Can I Prevent Prostatitis?

Prostatitis is a condition that causes your prostate gland to become swollen, tender, and inflamed. It can be quite painful, especially when you pee or ejaculate (release semen during an orgasm).

Doctors aren’t always sure what causes prostatitis. Sometimes, an infection in your urinary tract is to blame. Other times, it’s due to an injury or nerve damage. In many cases, doctors never find the cause.

Because of that, treatment for prostatitis can be a challenge. For some men, it can take months -- or even years -- to recover.

There’s no sure way to prevent getting this condition, but many small lifestyle changes can help keep your prostate gland healthy. They may also help to lower your risk of prostatitis. If you already have problems with your prostate, try these tips to ease your symptoms and keep your issue from getting worse.
Have good hygiene. Keep your penis and the area around it clean to prevent infection.

Stand up when possible. When you sit for long periods, it puts pressure on your prostate gland and inflames it over time. Try to avoid long bike rides and sitting down for too long.

Get moving. Make time to exercise at least three times a week. Take a brisk walk around the park, stretch, hit the gym for a cardio class -- just get moving. Physical activity can reduce feelings of anxiety, which are linked to some types of prostatitis. Men who have an inflamed prostate also report that working out relieves their symptoms.

Hydrate. Some types of prostatitis are caused when bacteria in your urinary tract make their way into your prostrate and causes an infection. Be sure to stay hydrated. If you have a pre-existing medical condition like chronic kidney disease or congestive heart failure, ask your doctor about any special precautions you should take.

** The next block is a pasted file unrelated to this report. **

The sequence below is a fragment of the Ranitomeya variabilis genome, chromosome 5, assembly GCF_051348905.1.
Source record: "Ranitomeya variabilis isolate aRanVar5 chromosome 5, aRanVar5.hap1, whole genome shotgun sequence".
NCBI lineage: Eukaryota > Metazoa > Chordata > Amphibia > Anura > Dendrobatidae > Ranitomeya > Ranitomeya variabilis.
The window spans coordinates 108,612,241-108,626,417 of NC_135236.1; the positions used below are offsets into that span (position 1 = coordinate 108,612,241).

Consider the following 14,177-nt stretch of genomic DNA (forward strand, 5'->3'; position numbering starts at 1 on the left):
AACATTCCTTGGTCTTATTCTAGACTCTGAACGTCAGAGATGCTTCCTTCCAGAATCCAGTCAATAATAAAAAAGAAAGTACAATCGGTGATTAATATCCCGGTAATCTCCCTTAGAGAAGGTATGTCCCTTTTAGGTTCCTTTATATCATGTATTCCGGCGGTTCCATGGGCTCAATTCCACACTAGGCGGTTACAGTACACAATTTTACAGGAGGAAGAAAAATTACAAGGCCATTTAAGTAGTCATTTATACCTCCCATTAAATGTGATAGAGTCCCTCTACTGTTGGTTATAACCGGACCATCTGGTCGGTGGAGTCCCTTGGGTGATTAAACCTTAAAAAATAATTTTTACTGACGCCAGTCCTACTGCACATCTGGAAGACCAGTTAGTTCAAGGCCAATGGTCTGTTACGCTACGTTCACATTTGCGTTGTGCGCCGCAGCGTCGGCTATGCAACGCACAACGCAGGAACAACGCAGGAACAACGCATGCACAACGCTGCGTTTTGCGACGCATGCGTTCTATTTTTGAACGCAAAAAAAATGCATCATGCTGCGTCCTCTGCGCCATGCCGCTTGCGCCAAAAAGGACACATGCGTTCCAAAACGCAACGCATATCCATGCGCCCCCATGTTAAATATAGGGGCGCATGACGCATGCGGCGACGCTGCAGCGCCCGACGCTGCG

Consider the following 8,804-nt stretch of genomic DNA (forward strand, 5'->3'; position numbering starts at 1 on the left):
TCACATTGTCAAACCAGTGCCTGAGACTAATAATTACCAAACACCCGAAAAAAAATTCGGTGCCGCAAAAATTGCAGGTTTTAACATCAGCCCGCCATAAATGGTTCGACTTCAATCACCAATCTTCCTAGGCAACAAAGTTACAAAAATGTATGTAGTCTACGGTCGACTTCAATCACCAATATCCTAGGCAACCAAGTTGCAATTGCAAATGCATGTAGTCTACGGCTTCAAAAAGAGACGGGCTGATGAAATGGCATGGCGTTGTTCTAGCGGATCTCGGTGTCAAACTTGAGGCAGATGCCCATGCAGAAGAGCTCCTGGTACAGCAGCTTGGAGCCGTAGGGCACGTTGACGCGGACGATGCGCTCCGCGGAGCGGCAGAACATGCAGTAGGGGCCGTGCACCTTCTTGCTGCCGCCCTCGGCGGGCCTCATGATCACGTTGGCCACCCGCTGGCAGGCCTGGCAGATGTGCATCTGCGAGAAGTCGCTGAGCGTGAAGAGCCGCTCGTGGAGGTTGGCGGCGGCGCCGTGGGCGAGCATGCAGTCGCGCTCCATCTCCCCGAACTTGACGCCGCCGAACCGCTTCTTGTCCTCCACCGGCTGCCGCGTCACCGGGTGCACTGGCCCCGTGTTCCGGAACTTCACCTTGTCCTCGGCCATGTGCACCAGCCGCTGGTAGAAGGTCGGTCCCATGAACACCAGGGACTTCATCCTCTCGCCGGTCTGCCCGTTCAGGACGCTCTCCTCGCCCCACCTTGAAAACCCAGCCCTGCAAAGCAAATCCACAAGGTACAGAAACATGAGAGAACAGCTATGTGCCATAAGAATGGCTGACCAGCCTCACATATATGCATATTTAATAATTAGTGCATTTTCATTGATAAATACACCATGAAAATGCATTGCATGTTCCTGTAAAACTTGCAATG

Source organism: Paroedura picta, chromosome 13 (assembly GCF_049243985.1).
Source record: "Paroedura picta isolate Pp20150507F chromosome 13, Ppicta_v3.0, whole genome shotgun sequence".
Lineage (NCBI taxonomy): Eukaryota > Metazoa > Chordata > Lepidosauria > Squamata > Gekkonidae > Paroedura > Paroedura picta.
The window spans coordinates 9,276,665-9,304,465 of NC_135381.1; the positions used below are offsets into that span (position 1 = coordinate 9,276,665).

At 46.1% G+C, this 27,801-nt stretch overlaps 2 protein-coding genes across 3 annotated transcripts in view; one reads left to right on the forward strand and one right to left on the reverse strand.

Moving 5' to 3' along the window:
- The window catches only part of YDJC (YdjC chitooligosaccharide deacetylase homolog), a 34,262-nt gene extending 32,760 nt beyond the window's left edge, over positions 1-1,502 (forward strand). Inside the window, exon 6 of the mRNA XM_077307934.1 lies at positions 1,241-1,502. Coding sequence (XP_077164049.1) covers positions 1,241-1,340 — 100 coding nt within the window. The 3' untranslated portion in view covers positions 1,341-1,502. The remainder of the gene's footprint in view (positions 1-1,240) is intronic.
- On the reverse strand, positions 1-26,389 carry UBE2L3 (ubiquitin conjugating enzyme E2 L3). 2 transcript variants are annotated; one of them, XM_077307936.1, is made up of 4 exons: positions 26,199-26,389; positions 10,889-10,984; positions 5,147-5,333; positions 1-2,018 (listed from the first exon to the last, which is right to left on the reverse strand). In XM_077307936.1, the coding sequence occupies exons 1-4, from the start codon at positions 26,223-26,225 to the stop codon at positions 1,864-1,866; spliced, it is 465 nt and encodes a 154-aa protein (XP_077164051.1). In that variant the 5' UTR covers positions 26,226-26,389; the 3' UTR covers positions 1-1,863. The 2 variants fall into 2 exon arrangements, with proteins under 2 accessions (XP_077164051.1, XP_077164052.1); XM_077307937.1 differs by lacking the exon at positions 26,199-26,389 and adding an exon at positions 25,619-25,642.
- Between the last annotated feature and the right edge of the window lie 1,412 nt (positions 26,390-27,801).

Eat more fruits and veggies. They’re high in nutrients that can keep your body healthy and help you fight off infections and inflammation.

Order your food on the mild side. There’s no research that proves eating certain foods can prevent prostatitis. But spicy foods, hot peppers, and chili can all bother your bladder and make prostatitis symptoms worse.

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Limit your caffeine and alcohol. Drinks like tea, coffee, and soda can inflame your urinary tract. So can alcoholic beverages.

Maintain a healthy weight. Being overweight isn’t good for your prostate. Try to lose unwanted pounds by eating a healthy diet, being active, and getting enough sleep.

Manage your stress. Men who deal with severe stress at work or at home are more likely to have prostatitis. Talk to a therapist to help manage your feelings. You could also learn meditation or a technique like whole body relaxation. This teaches you how to release physical tension from your body in order to calm your mind.

Practice safe sex. Sexually transmitted infections (STIs) sometimes cause prostatitis. When you have sex with an infected partner and don’t wear a condom, bacteria can move into your urethra. That’s the tube that moves urine out of your body. These germs may end up in your prostate. If you’re not in a relationship with just one person, use a condom each time you have vaginal, oral, or anal sex.

Come in from the cold. Being exposed to the cold can put some men at risk of prostatitis. Avoid sitting on cold objects or spending time in very cold, damp, or windy weather.

See your doctor when something’s not right. Notice that you’re going to the toilet more than normal or have pain when you pee? These could be signs that something’s not right with your prostate. You should also take note if you often strain to have a bowel movement or if it hurts to do so. Any of these signs are a good reason to check in with your doctor.

WebMD Medical Reference Reviewed by William Blahd, MD on March 16, 2017

Sources

SOURCES:

Harvard Prostate Knowledge: “Treating Prostatitis: Any Cause for Optimism?” “Stress and Prostatitis.”

Harvard Health Publications: “10 Diet & Exercise Tips for Prostate Health.”

National Institute of Diabetes and Digestive and Kidney Diseases: “Prostatitis: Inflammation of the Prostate.”

Mayo Clinic: “Prostatitis.”

Samadi Robotics Foundation for Prostate Cancer Research: “Understanding and Preventing Prostatitis.”

Andrology Australia: “Prostatitis.”

NHS Choices: “Prostatitis.”

Indian Journal of Urology: “Male chronic pelvic pain: an update.”

Pelvic Pain Foundation of Australia: “Male Pelvic Pain: Self-Help Strategies.”

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